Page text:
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Driver mutations take the wheel in invasive yet nonmalignant disease

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Science Translational Medicine  07 Jun 2017:
Vol. 9, Issue 393, eaan8194
DOI: 10.1126/scitranslmed.aan8194

Abstract

Despite their low risk for malignant transformation, infiltrating endometriotic lesions harbor cancer-associated mutations.

Endometriosis is a relatively common disease defined by the ectopic growth of endometrial tissue that normally lines the uterus, which usually manifests as endometriotic lesions in the peritoneal cavity and on the ovaries. It affects 5 to 10% of reproductive-aged women and confers a 30 to 50% risk of infertility. Ovarian endometriosis—in particular, atypical endometriosis—is associated with an elevated risk for certain subtypes of ovarian cancer, including endometrioid and clear-cell ovarian carcinomas, and can be considered a precursor lesion to these malignancies. Nonetheless, the vast majority of lesions—including deep infiltrating endometriotic lesions that locally invade pelvic tissues and cause debilitating pain—never progress to cancer.

Although lesions in patients with concurrent cancer have been found to carry cancer-associated driver mutations, including in KRAS and PTEN, detailed genomic analysis of noncancer-associated lesions has been lacking. It is unclear what role cancer-associated mutations play in disease that does not progress to cancer and how that role impacts clinical outcome and response to surgical or medical (typically hormone-based) intervention. Thus, in a recent report, Anglesio and colleagues sought to determine the extent to which noncancer-associated lesions harbor somatic driver mutations.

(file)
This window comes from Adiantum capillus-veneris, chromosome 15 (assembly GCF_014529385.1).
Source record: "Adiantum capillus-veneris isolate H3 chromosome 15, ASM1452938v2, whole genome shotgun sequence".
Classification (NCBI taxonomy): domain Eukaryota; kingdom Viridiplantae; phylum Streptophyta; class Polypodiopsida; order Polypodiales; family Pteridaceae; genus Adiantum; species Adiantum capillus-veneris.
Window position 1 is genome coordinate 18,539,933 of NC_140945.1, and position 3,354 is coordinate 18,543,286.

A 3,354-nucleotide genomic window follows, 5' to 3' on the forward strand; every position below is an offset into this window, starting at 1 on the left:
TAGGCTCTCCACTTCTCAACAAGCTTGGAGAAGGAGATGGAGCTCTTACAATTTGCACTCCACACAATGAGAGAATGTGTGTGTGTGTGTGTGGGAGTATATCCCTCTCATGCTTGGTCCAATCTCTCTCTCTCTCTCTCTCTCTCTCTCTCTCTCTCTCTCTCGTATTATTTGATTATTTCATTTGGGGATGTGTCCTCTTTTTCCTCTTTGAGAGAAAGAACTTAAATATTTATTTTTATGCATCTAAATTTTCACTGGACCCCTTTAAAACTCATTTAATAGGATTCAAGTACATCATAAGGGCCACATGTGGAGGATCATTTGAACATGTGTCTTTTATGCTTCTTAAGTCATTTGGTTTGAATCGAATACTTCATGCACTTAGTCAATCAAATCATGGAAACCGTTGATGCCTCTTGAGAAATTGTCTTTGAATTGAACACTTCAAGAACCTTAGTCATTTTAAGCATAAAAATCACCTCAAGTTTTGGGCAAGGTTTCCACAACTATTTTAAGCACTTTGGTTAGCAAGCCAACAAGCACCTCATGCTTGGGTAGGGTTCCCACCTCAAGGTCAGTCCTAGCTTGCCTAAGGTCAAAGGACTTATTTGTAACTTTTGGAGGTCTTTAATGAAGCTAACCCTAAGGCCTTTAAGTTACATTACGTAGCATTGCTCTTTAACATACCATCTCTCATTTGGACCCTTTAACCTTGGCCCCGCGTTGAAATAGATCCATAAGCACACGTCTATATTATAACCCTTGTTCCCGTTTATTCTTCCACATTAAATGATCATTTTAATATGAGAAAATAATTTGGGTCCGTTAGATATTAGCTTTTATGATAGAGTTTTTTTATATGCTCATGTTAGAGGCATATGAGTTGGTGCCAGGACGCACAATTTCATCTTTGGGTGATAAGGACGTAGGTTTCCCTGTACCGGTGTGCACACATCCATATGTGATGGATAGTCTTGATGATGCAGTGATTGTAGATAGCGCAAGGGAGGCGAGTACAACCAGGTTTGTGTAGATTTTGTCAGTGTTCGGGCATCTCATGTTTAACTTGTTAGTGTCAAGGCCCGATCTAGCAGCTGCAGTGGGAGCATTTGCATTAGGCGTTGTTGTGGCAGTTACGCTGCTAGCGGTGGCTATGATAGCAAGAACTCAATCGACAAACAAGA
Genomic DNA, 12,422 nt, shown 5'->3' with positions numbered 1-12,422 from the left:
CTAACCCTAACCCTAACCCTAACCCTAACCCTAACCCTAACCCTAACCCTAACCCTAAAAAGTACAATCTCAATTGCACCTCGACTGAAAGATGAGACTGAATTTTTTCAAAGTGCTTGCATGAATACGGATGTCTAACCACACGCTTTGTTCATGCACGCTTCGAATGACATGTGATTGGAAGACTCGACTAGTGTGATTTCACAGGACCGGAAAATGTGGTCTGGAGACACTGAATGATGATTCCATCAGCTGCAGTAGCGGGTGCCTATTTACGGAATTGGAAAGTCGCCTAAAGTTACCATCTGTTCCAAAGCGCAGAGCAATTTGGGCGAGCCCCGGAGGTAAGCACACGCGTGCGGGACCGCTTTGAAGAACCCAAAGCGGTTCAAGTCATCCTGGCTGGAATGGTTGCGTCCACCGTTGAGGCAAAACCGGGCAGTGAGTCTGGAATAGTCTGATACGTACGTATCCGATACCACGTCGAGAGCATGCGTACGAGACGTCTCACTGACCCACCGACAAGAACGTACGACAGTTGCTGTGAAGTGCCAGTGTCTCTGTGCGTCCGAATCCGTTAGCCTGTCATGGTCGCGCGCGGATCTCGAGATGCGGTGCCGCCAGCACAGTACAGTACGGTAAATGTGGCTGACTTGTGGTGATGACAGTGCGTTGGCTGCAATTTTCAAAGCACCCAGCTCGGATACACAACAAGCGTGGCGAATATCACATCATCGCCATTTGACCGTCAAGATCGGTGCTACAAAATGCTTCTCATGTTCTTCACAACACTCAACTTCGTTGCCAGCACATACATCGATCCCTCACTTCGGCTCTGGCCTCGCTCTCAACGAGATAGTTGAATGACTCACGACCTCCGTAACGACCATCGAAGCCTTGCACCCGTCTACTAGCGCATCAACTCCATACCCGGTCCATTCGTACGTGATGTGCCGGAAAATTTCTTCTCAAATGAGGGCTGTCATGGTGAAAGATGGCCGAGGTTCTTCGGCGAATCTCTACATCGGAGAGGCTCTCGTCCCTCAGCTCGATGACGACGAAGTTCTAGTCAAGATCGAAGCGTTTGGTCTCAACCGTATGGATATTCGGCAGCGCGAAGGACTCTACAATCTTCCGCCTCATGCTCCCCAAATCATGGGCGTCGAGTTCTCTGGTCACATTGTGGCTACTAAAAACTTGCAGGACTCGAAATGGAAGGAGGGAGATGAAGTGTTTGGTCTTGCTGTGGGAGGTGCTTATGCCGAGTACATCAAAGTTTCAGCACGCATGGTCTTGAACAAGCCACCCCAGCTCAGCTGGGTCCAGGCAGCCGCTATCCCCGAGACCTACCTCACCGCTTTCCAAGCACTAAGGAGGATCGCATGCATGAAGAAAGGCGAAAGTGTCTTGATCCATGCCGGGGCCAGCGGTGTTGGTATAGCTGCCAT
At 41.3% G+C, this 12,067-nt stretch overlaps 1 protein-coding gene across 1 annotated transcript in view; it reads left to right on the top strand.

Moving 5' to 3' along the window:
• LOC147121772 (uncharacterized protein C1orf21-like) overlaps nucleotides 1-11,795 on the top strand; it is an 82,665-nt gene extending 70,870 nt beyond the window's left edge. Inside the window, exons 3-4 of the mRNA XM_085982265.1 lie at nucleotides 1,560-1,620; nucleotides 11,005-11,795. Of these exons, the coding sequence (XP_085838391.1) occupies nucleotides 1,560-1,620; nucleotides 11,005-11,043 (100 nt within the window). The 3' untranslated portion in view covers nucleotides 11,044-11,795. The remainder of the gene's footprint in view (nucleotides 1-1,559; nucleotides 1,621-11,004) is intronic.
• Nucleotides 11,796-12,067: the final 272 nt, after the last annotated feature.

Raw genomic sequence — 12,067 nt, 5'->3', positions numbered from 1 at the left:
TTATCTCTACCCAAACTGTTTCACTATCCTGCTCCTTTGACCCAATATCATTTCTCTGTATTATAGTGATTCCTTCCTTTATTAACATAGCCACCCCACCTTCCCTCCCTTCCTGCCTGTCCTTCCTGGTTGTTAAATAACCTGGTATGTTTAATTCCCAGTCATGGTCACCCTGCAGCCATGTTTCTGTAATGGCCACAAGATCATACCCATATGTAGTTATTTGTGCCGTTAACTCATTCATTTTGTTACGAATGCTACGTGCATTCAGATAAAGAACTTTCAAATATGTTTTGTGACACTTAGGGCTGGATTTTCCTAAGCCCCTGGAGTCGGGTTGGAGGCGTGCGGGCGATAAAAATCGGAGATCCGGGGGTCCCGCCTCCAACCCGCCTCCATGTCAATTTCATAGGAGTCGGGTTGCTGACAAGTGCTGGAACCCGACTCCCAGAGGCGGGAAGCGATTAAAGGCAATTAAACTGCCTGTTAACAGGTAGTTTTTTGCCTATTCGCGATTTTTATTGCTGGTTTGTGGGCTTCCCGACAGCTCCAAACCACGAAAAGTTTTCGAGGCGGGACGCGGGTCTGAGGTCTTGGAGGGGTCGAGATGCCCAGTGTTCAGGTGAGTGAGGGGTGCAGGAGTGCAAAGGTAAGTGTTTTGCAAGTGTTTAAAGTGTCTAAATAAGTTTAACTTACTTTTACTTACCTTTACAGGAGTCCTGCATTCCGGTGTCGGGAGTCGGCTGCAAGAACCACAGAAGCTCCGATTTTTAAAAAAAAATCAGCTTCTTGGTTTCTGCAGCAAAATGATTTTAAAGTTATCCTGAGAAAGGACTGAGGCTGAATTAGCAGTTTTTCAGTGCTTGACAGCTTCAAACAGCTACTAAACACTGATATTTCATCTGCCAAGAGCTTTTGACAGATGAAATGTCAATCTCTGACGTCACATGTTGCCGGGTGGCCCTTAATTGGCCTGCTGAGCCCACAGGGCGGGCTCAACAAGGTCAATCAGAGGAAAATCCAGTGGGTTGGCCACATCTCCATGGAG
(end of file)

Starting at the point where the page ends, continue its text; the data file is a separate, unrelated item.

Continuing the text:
The authors used multiple mutational analysis platforms, including exome sequencing, targeted sequencing, and digital PCR, along with laser-capture microdissection and immunohistochemistry to carefully study lesion-specific somatic mutations in 27 patients with deep infiltrating endometriotic lesions. Although none of the patients showed any sign of cancer or dysplasia, somatic mutations were found in 79% of them, and 5 patients were found to have mutations known to drive cancer development, including in PIK3CA, KRAS, and ARID1A. In one instance, the same KRAS mutation was discovered in anatomically distinct lesions in the same patient but not in eutopic endometrial tissue and not in lesion-adjacent stromal tissue.

These results offer clues about the pathogenesis of endometriosis, for instance suggesting that multiple lineages of lesions arise in some patients and implicating the “metastatic” spread of lesions that bear identical mutations in other patients. This study also opens up questions regarding the role of known cancer driver mutations in benign disease and hints at the possibility of treating mutation-bearing lesions with anticancer drugs that target the mutated pathways. The prevalence and diversity of somatic mutations in endometriosis also suggests a need for a multivariate or multigene approach to analyzing patient fluids and lesions when screening, diagnosing, and molecularly classifying both benign and malignant diseases.

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